Thursday, June 4, 2015

This Week...Beyond Money 5/25 - 5/31

For me, a life beyond money is making choices so that you can live the best possible life, regardless of your income level. Obviously, you have to make a living, but there are many ways to improve your quality of life without increasing your income levels and correspondingly your expenses. This regular post will be some of the ways that we improve our quality of life beyond just trying to make more money.
This is a Serrano pepper plant that I overwintered.
It put on loads of new growth and now that it has been
transplanted, it is going wild.

* I planted more tomatoes, peppers, beans, lettuce and radishes. I have in total: 15 tomato plants, 11 pepper plants, a small section of scarlet runner beans, one long row of appaloosa beans, one long row of jacob's cattle beans, a section of Blue Lake Bush Beans, 80~ heads of garlic, lots of carrots, radishes, beets and swiss chard.
This is Hazel-ra, the more calm, docile doe. She's taken a
shining to Trucker. She climbs the front of the cage when
he walks up with fresh greens.
* Another day I planted: two containers by the front driveway. Each had a tomato plant in the middle (one Mortgage Lifter, the other Matt's Wild Cherry), I had some volunteer lettuces from last year, so I kept those in. I planted nasturtiums and filled in the gaps with lettuce. By the tree in the front yard, I planted chives. By the front door, I planted basil: regular, burgundy and cinnamon. I planted two window boxes in mint: one orange mint, the other chocolate. I didn't plant mint in ground to keep it from going wild.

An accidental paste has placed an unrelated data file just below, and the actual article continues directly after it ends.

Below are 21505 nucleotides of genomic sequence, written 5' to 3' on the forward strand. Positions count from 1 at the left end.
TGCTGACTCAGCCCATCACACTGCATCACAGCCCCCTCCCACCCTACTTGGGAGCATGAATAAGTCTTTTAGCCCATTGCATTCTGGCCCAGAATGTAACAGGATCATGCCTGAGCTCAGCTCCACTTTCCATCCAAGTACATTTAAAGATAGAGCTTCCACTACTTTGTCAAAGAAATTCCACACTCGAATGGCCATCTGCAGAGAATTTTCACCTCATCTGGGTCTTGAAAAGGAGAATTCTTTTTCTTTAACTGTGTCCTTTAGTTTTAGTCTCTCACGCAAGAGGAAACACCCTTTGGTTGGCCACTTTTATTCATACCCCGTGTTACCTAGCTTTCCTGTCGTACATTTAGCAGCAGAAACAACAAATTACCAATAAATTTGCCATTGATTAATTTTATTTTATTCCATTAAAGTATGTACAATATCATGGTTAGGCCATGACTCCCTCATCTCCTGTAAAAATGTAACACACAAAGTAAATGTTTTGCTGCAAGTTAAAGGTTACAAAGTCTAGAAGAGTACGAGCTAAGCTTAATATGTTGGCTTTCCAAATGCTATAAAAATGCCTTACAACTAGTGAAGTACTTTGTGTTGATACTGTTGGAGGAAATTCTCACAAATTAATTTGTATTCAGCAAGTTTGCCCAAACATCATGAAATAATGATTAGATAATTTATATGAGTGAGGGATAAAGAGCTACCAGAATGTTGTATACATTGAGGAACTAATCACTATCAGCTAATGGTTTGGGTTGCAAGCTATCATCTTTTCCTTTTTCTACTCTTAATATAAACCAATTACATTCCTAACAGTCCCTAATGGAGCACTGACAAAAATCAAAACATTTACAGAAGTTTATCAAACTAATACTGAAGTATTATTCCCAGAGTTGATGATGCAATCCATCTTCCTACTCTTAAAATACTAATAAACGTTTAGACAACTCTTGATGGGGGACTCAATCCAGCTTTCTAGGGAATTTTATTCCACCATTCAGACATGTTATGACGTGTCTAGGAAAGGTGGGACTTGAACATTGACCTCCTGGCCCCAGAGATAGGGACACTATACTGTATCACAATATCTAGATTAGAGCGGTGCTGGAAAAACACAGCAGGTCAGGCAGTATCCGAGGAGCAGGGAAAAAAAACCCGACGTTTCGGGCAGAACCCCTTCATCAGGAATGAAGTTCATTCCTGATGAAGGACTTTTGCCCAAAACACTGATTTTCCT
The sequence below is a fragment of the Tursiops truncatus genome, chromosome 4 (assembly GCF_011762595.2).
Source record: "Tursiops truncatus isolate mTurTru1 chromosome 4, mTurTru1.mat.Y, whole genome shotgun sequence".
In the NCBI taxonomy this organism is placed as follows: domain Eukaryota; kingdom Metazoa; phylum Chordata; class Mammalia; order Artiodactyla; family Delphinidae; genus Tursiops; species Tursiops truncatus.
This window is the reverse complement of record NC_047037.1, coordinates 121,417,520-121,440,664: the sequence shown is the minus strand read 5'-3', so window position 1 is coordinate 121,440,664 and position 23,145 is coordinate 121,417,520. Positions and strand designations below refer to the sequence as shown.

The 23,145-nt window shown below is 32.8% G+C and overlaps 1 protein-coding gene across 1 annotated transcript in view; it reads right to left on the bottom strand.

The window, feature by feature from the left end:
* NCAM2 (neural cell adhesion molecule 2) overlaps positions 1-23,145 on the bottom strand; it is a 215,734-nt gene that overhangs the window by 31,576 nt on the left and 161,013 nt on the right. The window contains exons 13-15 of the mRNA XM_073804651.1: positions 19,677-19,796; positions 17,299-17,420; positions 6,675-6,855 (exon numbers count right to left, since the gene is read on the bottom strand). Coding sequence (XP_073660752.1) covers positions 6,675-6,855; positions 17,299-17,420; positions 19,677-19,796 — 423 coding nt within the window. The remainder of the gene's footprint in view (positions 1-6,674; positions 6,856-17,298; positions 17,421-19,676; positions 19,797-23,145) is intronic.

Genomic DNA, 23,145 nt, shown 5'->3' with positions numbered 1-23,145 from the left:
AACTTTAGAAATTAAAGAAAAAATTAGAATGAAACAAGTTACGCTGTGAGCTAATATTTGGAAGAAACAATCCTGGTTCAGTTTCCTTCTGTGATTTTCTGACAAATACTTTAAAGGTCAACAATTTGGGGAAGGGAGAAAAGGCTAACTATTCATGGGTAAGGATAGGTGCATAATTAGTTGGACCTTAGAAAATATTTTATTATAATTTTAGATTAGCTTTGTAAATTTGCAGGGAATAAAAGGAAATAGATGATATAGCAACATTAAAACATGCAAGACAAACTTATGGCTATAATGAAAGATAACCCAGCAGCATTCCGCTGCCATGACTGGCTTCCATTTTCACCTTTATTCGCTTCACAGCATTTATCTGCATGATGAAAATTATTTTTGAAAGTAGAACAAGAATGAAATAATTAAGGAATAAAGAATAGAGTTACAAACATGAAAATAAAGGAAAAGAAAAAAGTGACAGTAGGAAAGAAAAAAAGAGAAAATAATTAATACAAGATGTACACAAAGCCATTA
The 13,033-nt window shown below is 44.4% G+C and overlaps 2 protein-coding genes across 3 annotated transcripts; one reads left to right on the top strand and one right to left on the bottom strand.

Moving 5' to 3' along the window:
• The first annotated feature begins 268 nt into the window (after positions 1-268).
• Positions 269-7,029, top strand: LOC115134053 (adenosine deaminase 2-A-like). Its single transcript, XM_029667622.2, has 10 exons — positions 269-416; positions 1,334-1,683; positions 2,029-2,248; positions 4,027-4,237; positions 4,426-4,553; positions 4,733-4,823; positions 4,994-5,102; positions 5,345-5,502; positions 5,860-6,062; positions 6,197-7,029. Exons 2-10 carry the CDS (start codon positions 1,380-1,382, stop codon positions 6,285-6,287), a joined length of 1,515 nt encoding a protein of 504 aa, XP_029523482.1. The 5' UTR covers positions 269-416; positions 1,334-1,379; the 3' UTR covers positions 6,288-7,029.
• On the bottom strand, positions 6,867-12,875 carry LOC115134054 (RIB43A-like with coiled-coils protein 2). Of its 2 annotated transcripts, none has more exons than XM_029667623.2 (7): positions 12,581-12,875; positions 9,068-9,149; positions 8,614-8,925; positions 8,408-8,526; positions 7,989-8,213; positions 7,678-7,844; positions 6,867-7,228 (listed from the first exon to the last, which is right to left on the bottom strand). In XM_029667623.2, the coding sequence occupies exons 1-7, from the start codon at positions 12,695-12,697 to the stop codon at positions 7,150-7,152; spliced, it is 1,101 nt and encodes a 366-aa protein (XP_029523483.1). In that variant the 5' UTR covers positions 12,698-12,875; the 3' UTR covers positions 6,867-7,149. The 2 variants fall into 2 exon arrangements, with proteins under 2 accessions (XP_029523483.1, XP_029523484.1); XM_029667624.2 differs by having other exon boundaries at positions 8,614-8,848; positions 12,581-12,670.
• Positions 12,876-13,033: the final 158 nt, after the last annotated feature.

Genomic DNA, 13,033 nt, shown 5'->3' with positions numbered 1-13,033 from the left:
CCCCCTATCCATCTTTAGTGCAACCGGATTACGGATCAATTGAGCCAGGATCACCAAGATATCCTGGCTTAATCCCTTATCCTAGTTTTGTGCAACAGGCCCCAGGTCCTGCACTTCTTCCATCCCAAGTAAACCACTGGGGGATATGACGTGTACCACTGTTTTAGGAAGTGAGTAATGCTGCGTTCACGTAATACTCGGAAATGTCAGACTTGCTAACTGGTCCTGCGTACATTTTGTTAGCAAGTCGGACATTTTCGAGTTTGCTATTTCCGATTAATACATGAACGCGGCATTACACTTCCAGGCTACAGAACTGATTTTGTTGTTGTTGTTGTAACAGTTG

* I harvested several small, overwintered parsnips (nothing to write home about), a small carrot and 4 small, but decently sized radishes. I planted more things in the spaces they vacated.
* Continue to add compost and rabbit poo to the beds.
* To prevent bugs, I need to cover the rabbit poo while it's in the trays. I've been grabbing a handful of wood ash from the firepit each day and sprinkling it over the trays. No more bugs. The wood ash is also good for the garden beds, so it is a perfect thing to add. As we continue to cut grass this season, I'll let it dry a couple days, then rake and pile it near the rabbit hutches to use. In winter, I'll try to have more leaves available to use. If I run out, the plan is to shred newspaper.
This doe, still unnamed, is fiesty. She clawed me up pretty
bad when I tried to handle her. Her quick growth will
hopefully make up for her lack of social graces.
* I brought home my does. I found a local farm (a little over an hour away) that was selling pure-bred New Zealand rabbits. I bought two, each from a different mother to be able to keep as much genetic diversity in play as possible. Both litters were kindled on the same day. I got first choice on the rabbits, and I think I chose well. I chose the largest doe of all of them; she's huge. The other I chose was in the largest half of the does, and she was one of the most docile. I'm going to have to do a major amount of cuddling with the other doe to calm her down a bit so it's easier to work with her. Both of the girls are a lot more uptight than Frank (the buck), which makes sense. I bought the does from a farmer, whereas Frank came from a backyard situation and was probably cuddled by a lot of kids. I'm very excited to get started on this new venture.
* I harvest weeds daily to feed to the rabbits. Frank is now eating a huge amount of dark greens. I'm starting the girls out with a lower level and I'll build them up like I did for Frank. This will save me a lot of money on food while increasing my self-sufficiency.